Vision Design for efficiency

In part of a recent post, I asked about scripting on a startup.

It was agreed that this isn’t always a good idea .

Could someone please give some pointers as to the most efficient way of using tags, bindings and scripting with regards to the speed and efficiency of the gateway and also the response time of the clients?

I am using UDTs at both PLC and Designer.
I am using indirect bindings and parameters to make generic objects and tags.
I was using Client tags to identify a Client for indirect tag binding. What I was doing here was to use the startup script to get the ip address and thus make a Client tag ’ HMInumber’. I am sure I could do this on another event to avoid any problems due to the scrip not running that single time.

I am also using the page opened event to write a tag path string to a client tag. Again, cause for concern in case it doesn’t run. But again, I am sure it can run on another event.

Along with the above I was hoping for some pointers on what other people have found has worked for them.

Gateway and client settings too.
I pretty much have all of my equipment set at the default settings, plus whatever I had to change to make it work.

Any suggestions and pointers would be graciously received.

Meh. I use startup scripts often, especially when dealing with a decision tree for opening the correct parameterized window for a fixed operator station.

But then, indirect tag bindings are superior to any scripted system.tag.* operations, due to background execution. Same with query bindings. And with named queries, there’s no more excuses around parameter passing.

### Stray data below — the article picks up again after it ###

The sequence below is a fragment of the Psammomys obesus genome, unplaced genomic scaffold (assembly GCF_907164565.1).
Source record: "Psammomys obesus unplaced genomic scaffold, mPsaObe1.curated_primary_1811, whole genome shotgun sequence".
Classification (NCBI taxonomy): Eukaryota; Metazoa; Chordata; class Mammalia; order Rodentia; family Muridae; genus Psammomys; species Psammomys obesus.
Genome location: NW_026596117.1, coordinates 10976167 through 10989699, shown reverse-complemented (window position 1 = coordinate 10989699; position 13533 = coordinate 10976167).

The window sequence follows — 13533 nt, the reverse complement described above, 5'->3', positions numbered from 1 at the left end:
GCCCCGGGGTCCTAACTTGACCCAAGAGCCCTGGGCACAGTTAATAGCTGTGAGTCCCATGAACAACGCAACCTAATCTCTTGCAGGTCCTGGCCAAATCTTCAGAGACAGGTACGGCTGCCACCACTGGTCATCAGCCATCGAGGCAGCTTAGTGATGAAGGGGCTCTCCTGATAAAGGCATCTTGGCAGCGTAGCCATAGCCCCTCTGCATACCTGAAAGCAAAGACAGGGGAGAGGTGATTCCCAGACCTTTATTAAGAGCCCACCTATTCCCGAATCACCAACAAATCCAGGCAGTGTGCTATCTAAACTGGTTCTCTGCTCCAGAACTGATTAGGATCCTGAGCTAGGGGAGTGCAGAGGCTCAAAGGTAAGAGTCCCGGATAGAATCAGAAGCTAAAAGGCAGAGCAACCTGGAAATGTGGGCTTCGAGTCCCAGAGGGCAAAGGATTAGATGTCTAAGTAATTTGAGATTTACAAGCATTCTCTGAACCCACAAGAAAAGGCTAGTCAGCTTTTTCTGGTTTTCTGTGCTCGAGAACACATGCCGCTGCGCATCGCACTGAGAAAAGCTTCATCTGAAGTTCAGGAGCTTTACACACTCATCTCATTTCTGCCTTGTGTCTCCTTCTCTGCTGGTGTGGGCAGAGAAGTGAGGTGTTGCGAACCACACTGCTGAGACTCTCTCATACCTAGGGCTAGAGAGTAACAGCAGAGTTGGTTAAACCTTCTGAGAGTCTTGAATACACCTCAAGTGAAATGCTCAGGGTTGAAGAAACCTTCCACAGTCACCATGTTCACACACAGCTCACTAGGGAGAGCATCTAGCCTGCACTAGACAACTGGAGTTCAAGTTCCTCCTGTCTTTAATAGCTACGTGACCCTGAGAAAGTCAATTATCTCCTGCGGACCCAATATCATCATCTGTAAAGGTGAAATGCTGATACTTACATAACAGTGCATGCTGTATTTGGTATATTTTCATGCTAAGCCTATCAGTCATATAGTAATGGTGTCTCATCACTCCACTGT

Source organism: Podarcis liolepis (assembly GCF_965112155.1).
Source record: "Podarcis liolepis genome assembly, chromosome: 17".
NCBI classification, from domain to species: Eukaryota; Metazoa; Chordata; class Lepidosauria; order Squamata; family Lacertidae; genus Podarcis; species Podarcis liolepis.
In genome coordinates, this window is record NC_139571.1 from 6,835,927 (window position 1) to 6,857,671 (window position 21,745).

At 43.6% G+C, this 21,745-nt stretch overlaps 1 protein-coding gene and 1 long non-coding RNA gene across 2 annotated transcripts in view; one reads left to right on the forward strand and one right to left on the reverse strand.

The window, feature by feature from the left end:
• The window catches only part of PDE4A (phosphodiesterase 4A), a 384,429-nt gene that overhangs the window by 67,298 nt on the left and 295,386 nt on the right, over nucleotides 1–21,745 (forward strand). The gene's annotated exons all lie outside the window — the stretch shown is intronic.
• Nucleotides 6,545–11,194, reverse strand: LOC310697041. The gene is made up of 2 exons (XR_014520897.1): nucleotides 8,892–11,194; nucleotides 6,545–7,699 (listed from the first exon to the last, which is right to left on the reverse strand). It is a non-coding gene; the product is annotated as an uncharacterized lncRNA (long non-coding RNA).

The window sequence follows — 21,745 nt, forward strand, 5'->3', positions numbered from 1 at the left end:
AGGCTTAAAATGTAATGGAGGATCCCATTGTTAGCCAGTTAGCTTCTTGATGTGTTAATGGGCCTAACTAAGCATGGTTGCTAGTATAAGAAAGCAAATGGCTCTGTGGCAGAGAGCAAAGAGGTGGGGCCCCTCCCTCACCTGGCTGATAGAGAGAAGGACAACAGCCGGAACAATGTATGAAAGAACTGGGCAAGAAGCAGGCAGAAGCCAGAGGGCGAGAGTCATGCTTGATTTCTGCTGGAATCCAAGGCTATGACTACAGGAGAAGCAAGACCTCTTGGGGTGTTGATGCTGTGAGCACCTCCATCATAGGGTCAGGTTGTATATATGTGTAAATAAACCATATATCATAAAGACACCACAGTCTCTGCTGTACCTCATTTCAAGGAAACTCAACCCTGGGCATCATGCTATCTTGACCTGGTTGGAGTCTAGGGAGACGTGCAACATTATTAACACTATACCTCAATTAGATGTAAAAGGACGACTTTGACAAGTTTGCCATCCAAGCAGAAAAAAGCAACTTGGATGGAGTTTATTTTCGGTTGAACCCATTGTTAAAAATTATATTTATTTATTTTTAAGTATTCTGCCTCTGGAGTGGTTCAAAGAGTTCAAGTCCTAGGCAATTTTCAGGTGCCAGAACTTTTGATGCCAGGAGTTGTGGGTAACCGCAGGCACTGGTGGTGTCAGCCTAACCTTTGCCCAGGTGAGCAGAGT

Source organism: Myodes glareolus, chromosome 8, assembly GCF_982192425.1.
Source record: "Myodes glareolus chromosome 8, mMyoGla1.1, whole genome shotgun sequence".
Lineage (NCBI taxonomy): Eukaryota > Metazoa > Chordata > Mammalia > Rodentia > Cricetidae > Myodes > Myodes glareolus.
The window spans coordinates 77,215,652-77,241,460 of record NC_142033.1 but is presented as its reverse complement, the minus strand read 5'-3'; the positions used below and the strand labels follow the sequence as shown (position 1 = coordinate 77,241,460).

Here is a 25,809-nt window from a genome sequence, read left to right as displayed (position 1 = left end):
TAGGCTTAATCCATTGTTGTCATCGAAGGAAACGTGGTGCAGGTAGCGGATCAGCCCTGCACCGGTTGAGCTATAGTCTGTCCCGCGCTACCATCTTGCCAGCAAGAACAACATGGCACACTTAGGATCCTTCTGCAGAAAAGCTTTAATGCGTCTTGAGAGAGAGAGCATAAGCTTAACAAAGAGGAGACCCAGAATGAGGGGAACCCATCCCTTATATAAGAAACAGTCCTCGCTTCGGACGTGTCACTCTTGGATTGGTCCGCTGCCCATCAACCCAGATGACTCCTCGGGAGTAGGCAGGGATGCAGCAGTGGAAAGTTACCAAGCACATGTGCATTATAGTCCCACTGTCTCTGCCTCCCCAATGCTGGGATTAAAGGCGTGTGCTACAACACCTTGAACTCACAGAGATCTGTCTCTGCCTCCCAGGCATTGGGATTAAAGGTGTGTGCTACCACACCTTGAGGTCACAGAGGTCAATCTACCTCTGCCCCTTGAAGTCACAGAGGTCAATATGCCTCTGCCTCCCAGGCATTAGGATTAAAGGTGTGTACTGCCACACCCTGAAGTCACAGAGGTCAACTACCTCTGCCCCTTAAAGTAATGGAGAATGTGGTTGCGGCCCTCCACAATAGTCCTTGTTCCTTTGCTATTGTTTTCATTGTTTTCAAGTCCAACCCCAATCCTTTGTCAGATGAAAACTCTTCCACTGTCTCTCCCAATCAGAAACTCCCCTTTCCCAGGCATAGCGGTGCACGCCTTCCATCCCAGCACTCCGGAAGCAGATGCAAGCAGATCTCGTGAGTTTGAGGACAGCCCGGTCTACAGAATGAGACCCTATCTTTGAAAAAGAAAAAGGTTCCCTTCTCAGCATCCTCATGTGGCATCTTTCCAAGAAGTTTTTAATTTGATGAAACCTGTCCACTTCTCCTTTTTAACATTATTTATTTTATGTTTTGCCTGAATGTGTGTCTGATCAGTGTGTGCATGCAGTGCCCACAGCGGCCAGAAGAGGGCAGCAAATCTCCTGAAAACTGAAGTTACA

Bindings also keep running when the designer isn’t in preview mode. That’s convenient, as long as you don’t set up circular binding references. /:

So I not sure I’d go along with a hard rule on binding vs. scripting, other than to avoid gateway round trips in any scripts triggered by bindings (runScript is your evil buddy). I avoid gateway round trips in any foreground script that isn’t directly triggered by an operator (button actionPerformed, perhaps).

What’s the reason you need to write this to a client tag? Can you just use a custom property defined on the Window to hold the value?

Instead of the script, you could use a client tag with an expression binding that uses a case statement to set hmi number based on the ip address. But really, it doesn’t matter if this is in a startup script or not, I don’t see a benefit either way. One benefit of using the startup script is that it’s a single location that everyone knows about, rather than a client tag expression that isn’t as obvious.

Other things: as Phil said, don’t use runScript in expression bindings in Windows, especially not to count alarms (as seen in the template provided by IA :roll_eyes:). It’s a performance killer. Use them in expression tag bindings instead.

Well, that’s an overstatement of my case. I use runScript (or more often, my own objectScript) all over the place for operations that the expression language sucks at. I just don’t let it work on non-local data.

runScript and objectScript are particularly handy for operations I want triggered by a single property (supplied as a dynamic arg in the expression) but needs to pull other properties’ current values. Similar to what you might expect from a propertyChange event, but running even in design mode. Or like a transform in Perspective. The expression language can’t do that–it’ll recalculate on changes to any property in the expression.